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Below are articles from our Cyber Security Newsletter.
Newsletter #9 -December 15, 2016
Must Read for All Android Smartphone Users: A new Android malware, known as Gooligan, has breached more than 1 Million Google accounts and is infecting around 13,000 devices every day.
The malware hijacks your Google account and accesses your information from Google apps such as Gmail, Google Photos, Google Docs, Google Play, Google Drive, and G Suite. It will also buys apps from Google Play Store and write reviews on your behalf as the owner of the phone.
CheckPoint security researchers, who uncovered the malware, says anyone running an older version of the Android operating system, including Android 4.x (Jelly Bean, KitKat) and 5.x, (Lollipop) is most at risk. This accounts for about 75% of Android devices in use today.
If you are an Android user, Check Point has an online tool available – Gooligan Checker – that will let you know if your Android device has been infected. Adrian Ludwig, Google’s director of Android security, recommends that you switch off your device and contact a professional if you have been impacted. Running a clean installation of the operating system on your Android device will fix the problem.
To keep you and your organization safe from cyber crime, more and more companies plan on educating their staff on how to recognize a malicious email or scam.
Newsletter #8 -December 6, 2016
Protect Yourself from Cyber-Crime this Holiday Season: A recent study by JC Williams Group Ltd. found 92% of Canadians shop online. Convenience, comparison shopping and product selection are some of the reasons why online shopping is so popular, particularly around the gift giving season.
When we surf the net, we put ourselves at risk. Minimize the likelihood of having your money, data or identity stolen by keeping the following cyber safety tips in mind this holiday season:
• Use a secure internet connection when making a purchase.
• Resist the urge to shop when using public WiFi, like when at your favorite coffee shop or at the airport.
• Shop only on sites that take secure payment methods, like credit cards or PayPal. Never send cash or a cheque.
• Change your shopping passwords often.
• Don’t use the same password for more than one account.
• When on an auction site like eBay, check out experiences others have had with that seller by reading comments.
• Beware of fake shopping apps- download the app by going directly to the company’s website.
Newsletter #7 -November 28, 2016
The Verizon Data Breach Investigations Report is a document containing up-to-date information related to cyber-crime. Data for the 2016 report was obtained from examining 100,000 incidents, including 2,260 confirmed data breaches across 82 countries.
This report contains crucial facts that CEO’s, CIO’s and CMO’s, as well as those responsible for ensuring an informed workforce, such as Human Resources leaders, need to know. In our continued efforts to keep you up-to-date on how to keep your workplace safe from cyber criminals, over the next couple of weeks we will be highlighting key pieces of information from this report.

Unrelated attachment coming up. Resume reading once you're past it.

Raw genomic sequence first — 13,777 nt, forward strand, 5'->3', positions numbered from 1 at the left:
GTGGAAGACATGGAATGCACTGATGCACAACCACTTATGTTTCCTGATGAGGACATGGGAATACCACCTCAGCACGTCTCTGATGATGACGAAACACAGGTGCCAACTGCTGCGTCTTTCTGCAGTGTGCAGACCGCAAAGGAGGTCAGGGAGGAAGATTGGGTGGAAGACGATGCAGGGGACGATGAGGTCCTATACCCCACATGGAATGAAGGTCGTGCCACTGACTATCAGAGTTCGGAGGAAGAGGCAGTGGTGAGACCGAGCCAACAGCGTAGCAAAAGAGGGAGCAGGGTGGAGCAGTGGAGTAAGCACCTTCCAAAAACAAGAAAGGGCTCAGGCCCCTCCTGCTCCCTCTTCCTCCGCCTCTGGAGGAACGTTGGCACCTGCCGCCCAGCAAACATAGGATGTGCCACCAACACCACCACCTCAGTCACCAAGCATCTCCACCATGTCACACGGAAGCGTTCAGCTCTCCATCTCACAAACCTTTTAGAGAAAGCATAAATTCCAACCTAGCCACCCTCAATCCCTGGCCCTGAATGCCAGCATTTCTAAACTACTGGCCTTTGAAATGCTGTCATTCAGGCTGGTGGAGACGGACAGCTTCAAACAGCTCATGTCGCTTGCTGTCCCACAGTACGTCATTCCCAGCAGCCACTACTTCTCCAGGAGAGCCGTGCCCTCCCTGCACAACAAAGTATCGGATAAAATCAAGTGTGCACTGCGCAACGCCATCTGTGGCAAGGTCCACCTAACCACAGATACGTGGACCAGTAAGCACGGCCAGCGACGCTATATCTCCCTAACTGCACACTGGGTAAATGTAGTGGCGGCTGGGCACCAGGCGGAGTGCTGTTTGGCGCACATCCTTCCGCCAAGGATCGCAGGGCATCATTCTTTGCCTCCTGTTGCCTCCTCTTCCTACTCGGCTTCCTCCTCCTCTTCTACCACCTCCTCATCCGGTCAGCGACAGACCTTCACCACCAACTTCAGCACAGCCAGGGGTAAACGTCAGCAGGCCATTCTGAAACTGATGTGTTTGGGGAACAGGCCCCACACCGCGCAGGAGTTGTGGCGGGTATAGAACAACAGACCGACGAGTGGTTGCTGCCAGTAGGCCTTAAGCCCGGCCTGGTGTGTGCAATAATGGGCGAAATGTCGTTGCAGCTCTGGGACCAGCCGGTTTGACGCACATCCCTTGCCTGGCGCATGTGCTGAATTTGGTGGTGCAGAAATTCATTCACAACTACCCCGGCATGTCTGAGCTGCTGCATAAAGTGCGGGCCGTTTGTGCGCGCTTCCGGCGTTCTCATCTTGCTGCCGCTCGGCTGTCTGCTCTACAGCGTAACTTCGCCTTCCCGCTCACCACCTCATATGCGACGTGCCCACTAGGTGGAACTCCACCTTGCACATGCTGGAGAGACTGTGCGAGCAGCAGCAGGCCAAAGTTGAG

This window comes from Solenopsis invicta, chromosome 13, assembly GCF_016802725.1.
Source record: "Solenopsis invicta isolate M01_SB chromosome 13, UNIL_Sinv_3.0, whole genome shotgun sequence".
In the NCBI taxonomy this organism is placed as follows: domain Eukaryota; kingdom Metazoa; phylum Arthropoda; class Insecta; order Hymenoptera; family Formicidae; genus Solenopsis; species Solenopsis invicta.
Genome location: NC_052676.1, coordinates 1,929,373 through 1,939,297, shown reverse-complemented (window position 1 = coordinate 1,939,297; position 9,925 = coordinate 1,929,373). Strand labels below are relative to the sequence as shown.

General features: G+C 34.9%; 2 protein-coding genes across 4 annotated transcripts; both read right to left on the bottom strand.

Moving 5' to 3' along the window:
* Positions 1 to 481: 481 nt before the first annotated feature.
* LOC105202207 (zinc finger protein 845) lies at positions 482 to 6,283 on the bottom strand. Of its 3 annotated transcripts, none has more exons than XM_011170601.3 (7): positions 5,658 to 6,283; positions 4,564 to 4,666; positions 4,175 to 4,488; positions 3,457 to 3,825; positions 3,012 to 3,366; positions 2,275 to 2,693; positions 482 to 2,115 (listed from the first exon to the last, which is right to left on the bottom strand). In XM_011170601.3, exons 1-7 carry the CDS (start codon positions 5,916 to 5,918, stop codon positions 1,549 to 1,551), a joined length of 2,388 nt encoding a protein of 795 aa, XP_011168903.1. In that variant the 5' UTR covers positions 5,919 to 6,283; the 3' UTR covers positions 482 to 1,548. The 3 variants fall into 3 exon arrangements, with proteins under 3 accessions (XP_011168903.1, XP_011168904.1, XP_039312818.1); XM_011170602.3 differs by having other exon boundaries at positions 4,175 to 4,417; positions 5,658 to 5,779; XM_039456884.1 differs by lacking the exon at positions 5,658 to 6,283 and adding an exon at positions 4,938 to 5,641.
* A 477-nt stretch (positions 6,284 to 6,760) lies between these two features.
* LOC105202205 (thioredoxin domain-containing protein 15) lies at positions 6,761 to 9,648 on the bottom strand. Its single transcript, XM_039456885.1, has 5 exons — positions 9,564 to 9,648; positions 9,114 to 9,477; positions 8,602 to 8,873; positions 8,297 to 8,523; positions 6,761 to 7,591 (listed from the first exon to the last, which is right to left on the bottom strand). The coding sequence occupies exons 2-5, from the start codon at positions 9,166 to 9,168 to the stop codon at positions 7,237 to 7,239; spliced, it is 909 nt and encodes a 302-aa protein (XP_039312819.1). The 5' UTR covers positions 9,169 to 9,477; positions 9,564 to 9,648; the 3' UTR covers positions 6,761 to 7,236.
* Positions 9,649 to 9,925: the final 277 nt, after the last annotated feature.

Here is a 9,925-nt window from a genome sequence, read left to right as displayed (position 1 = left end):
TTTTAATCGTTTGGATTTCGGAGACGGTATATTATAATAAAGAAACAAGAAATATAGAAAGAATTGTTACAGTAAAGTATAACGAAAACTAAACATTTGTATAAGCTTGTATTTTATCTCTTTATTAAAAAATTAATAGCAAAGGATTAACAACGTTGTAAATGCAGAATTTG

For example, did you know that 63% of confirmed data breaches were the result of weak or stolen passwords? That is why in 94% of cases, it took attackers only minutes (or less) to infiltrate a security because when you have the KEY – the password – it’s easy to get in.
Our Internet Security Course for Employees includes a section on passwords (do’s and don’ts) and a great deal of other critical information to help ensure your organization doesn’t become the next victim of cyber-crime.
Newsletter #6 – November 10, 2016
The Cost of a Security Breach to Small, Medium and Large Organizations:
It is no secret that cyber crime is on the rise. But do you have any idea of how much a security breach is likely to cost your organization? In a recent study, Kapersky Labs found that the average cost of a security breach for small to medium-sized companies has now risen to $86,500. The average cost of a security breach for large companies is almost 10 times that amount at $861,000.
The amount of time it takes your IT staff to detect and resolve a breach greatly impacts the cost to your organization. Breaches detected immediately cost small to medium-sized businesses about $28,000 and large businesses $105,000. A lag time of even seven days increases the cost to $105,000 and $393,000 respectively.
The % of budget typically allocated to prevent security breaches is 18% for a small to medium-sized company and 21% for a large company. However, more money spent does NOT always result in lowered breach costs as attacks often bypass even the most advanced security measures. Diana Kelley, executive security advisor at IBM Security, says employee training is an ideal way to reduce the risks of breaches. “Some will say that you just can’t train people to not be idiots, but I don’t believe that,” she told eWeek. “I generally believe that the more aware we are about security, the better we all are.”
Newsletter #5 – October 15, 2016
Solutions to Reduce the Likelihood of a Security Breach in Your Organization: The 2016 Ponemon Institute’s Cost of Data Breach Study reported that the cost of security breaches is rising annually. But fortunately there are solutions.